And then we have the *ugly* sample from the Big Thompson (see above).  This is where my sparse geologic knowledge fails me - I don't know how to explain the difference between the two river samples.  The rivers are only 15 - 20 miles apart.  They cut through the same geologic strata in the foothills.  Yet one is full of quartz and probably some limestone, and the other is silty... granite and slate perhaps?  If you are reading this and you know a little about it, could you tell me why they are so vastly different?  The only possible explanation I can think of is that the Big Thompson was subjected to a catastrophic flood 36 years ago on July 31st, 1976.    The flood, due to 7.5 inches of rainfall above Estes park, pushed tons of debris down the canyon.  The location that we took our sample from was about 5 miles downstream from where the river exits the canyon.  No idea if I am on to something, but that is just my guess...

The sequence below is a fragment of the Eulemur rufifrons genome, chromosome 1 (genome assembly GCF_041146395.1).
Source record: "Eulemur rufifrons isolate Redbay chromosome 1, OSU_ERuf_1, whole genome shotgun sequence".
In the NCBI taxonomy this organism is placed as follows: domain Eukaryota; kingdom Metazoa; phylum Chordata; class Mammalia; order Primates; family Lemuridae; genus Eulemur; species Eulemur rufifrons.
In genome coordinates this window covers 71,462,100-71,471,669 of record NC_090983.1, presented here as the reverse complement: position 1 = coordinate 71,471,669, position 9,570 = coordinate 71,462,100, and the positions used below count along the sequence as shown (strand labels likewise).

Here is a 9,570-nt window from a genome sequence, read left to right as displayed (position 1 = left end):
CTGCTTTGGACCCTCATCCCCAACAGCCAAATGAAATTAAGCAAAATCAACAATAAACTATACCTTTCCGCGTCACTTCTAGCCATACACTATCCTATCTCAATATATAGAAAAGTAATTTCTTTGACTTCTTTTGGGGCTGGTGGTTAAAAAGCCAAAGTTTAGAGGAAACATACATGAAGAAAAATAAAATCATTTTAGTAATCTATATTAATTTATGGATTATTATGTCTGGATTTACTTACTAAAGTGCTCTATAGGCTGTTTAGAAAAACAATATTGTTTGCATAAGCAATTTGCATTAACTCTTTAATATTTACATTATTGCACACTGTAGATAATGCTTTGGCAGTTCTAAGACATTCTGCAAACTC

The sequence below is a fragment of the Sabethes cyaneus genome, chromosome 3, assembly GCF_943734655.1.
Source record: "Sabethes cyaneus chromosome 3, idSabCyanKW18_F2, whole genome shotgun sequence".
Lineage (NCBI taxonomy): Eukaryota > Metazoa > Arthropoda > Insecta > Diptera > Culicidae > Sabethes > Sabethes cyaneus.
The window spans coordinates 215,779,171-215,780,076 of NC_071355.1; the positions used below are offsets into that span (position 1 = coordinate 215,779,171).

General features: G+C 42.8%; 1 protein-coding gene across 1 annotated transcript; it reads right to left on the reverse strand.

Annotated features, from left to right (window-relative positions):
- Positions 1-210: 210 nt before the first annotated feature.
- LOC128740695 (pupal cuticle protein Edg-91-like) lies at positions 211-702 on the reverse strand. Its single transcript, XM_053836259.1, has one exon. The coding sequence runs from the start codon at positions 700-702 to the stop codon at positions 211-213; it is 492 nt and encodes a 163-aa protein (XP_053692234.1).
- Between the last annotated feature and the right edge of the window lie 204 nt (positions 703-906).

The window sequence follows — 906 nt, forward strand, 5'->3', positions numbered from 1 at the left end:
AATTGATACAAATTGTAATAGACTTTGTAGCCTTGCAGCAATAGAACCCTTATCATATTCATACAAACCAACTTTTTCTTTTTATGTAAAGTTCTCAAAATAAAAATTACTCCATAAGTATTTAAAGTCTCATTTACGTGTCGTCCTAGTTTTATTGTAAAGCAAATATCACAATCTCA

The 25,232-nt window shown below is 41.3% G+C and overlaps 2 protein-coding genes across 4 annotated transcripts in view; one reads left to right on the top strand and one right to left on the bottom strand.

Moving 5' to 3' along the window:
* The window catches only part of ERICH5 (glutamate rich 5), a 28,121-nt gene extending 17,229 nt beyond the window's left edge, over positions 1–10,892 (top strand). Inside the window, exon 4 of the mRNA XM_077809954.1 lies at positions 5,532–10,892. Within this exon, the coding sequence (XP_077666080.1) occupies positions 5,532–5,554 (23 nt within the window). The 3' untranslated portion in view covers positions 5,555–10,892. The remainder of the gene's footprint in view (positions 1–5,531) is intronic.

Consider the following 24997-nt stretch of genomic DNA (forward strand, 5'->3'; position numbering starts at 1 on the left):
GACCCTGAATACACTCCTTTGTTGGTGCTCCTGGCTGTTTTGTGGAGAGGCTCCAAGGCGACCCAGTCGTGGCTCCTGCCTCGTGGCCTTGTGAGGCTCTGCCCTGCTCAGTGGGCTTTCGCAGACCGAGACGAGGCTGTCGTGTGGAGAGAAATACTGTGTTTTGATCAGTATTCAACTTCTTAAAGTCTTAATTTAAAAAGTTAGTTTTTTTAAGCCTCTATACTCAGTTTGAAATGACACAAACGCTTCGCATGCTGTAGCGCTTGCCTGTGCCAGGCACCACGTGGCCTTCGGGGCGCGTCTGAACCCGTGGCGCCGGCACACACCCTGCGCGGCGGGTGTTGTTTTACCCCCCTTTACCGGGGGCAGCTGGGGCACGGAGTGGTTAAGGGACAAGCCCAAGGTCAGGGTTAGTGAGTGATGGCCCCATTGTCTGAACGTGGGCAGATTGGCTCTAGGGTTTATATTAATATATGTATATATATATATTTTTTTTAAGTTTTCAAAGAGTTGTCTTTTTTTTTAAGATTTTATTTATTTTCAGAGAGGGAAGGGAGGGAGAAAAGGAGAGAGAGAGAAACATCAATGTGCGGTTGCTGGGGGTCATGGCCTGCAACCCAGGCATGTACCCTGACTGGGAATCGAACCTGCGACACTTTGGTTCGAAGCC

We took a drive down the Poudre Canyon on July 10th to survey the fire damage and take a water sample from the Cache la Poudre River.  We stopped at Stove Prairie Landing to wade into the river.  The mud had a very strange feel to it.  You can see how much ash is in the water by looking at Rylan's feet.

The mud is sparkly like powdered charcoal (well it is ash...)

This the jar after it settled overnight. (sorry it so fuzzy...)

All of the jars.  The fifth jar from the left is another comparison sample that we took on 7/10 as well.  It was upstream from where we collected the ashy sample, just before the burn area began.... (7/11/12)
All of the jars on 7/18/12.  The Horsetooth sample is finally clear.